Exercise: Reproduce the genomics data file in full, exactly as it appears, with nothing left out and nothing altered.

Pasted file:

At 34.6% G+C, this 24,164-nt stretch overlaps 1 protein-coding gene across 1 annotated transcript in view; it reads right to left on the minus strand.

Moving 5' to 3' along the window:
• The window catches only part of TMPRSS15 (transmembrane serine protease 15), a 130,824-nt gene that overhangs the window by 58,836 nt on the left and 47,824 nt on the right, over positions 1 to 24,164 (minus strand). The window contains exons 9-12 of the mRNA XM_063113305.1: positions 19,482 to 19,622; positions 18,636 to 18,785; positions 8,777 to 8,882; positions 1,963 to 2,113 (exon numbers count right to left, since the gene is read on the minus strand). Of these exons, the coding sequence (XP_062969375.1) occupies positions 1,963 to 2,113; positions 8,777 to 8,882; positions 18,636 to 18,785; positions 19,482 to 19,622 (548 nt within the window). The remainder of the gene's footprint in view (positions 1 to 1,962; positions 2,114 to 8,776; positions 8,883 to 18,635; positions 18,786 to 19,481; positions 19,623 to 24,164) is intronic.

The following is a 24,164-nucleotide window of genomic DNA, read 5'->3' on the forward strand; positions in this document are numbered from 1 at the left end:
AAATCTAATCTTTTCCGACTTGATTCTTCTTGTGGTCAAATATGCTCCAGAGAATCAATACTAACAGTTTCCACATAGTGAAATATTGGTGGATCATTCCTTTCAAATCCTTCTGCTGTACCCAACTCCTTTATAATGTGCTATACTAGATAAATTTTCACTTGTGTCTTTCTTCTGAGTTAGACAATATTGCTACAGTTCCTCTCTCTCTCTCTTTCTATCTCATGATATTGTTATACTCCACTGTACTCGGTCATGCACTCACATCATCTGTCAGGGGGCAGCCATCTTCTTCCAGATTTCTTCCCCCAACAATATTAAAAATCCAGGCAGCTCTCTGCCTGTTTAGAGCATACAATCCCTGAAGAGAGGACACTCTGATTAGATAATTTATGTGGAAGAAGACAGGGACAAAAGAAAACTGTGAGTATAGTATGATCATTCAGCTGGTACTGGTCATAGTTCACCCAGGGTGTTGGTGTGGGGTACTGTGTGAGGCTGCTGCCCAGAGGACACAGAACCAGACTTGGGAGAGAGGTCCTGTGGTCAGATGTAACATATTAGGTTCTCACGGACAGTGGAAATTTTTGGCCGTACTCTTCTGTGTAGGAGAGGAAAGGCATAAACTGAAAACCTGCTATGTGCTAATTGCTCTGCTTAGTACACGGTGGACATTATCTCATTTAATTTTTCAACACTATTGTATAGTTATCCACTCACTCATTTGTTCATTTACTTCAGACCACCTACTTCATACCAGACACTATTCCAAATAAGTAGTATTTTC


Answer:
At 34.6% G+C, this 24,164-nt stretch overlaps 1 protein-coding gene across 1 annotated transcript in view; it reads right to left on the minus strand.

Moving 5' to 3' along the window:
• The window catches only part of TMPRSS15 (transmembrane serine protease 15), a 130,824-nt gene that overhangs the window by 58,836 nt on the left and 47,824 nt on the right, over positions 1 to 24,164 (minus strand). The window contains exons 9-12 of the mRNA XM_063113305.1: positions 19,482 to 19,622; positions 18,636 to 18,785; positions 8,777 to 8,882; positions 1,963 to 2,113 (exon numbers count right to left, since the gene is read on the minus strand). Of these exons, the coding sequence (XP_062969375.1) occupies positions 1,963 to 2,113; positions 8,777 to 8,882; positions 18,636 to 18,785; positions 19,482 to 19,622 (548 nt within the window). The remainder of the gene's footprint in view (positions 1 to 1,962; positions 2,114 to 8,776; positions 8,883 to 18,635; positions 18,786 to 19,481; positions 19,623 to 24,164) is intronic.

The following is a 24,164-nucleotide window of genomic DNA, read 5'->3' on the forward strand; positions in this document are numbered from 1 at the left end:
AAATCTAATCTTTTCCGACTTGATTCTTCTTGTGGTCAAATATGCTCCAGAGAATCAATACTAACAGTTTCCACATAGTGAAATATTGGTGGATCATTCCTTTCAAATCCTTCTGCTGTACCCAACTCCTTTATAATGTGCTATACTAGATAAATTTTCACTTGTGTCTTTCTTCTGAGTTAGACAATATTGCTACAGTTCCTCTCTCTCTCTCTTTCTATCTCATGATATTGTTATACTCCACTGTACTCGGTCATGCACTCACATCATCTGTCAGGGGGCAGCCATCTTCTTCCAGATTTCTTCCCCCAACAATATTAAAAATCCAGGCAGCTCTCTGCCTGTTTAGAGCATACAATCCCTGAAGAGAGGACACTCTGATTAGATAATTTATGTGGAAGAAGACAGGGACAAAAGAAAACTGTGAGTATAGTATGATCATTCAGCTGGTACTGGTCATAGTTCACCCAGGGTGTTGGTGTGGGGTACTGTGTGAGGCTGCTGCCCAGAGGACACAGAACCAGACTTGGGAGAGAGGTCCTGTGGTCAGATGTAACATATTAGGTTCTCACGGACAGTGGAAATTTTTGGCCGTACTCTTCTGTGTAGGAGAGGAAAGGCATAAACTGAAAACCTGCTATGTGCTAATTGCTCTGCTTAGTACACGGTGGACATTATCTCATTTAATTTTTCAACACTATTGTATAGTTATCCACTCACTCATTTGTTCATTTACTTCAGACCACCTACTTCATACCAGACACTATTCCAAATAAGTAGTATTTTC